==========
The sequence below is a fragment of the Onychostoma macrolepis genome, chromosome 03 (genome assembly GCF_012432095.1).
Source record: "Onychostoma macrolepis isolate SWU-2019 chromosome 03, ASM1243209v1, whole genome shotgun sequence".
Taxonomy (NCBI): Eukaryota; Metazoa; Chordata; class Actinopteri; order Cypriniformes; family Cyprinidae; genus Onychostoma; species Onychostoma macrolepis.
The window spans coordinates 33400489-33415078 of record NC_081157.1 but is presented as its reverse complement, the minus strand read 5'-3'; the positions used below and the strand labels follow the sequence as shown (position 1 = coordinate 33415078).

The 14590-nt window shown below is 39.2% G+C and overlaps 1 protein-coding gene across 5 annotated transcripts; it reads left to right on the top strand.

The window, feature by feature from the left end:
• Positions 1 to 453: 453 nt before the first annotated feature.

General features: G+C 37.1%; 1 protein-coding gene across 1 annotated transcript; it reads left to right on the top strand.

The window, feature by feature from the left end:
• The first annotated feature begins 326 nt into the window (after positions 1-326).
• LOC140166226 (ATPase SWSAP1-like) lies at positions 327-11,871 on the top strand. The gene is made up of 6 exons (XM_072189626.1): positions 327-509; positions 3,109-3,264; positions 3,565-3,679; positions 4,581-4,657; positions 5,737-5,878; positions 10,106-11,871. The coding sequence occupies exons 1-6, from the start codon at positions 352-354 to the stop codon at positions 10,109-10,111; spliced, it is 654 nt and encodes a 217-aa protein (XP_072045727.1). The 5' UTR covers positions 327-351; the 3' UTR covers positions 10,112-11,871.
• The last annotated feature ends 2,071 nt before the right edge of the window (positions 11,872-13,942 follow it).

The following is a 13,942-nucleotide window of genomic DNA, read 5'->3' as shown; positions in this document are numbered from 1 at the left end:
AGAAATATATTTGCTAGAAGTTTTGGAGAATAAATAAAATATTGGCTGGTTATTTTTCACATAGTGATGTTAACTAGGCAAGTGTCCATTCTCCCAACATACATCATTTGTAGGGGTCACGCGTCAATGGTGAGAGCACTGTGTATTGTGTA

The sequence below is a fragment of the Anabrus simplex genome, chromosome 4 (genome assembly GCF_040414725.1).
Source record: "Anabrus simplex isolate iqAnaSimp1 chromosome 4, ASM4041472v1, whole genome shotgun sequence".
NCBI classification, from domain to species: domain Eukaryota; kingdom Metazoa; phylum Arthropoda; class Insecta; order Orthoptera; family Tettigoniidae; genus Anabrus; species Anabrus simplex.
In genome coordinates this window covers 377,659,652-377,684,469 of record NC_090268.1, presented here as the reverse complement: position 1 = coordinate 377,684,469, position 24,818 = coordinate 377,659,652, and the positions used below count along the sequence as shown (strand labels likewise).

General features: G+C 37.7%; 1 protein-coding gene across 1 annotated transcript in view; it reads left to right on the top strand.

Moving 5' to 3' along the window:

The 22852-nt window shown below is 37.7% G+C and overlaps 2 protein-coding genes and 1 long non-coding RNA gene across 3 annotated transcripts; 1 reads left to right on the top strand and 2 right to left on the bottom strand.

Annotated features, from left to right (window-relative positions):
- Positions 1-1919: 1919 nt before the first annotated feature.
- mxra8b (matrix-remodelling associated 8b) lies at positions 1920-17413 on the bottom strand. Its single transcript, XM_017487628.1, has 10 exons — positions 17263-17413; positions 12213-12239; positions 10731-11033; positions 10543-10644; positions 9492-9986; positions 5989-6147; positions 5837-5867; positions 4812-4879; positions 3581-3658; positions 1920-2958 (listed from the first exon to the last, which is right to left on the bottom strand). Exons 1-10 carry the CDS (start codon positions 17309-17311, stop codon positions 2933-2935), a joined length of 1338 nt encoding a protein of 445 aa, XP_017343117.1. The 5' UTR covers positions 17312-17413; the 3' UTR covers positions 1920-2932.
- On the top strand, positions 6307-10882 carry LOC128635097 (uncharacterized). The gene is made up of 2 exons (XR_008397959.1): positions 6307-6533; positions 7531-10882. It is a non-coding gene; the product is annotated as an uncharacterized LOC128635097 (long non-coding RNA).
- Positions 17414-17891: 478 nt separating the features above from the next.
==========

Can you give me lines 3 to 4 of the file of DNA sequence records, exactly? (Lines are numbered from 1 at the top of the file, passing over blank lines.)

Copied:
Taxonomy (NCBI): Eukaryota; Metazoa; Chordata; class Actinopteri; order Cypriniformes; family Cyprinidae; genus Onychostoma; species Onychostoma macrolepis.
The window spans coordinates 33400489-33415078 of record NC_081157.1 but is presented as its reverse complement, the minus strand read 5'-3'; the positions used below and the strand labels follow the sequence as shown (position 1 = coordinate 33415078).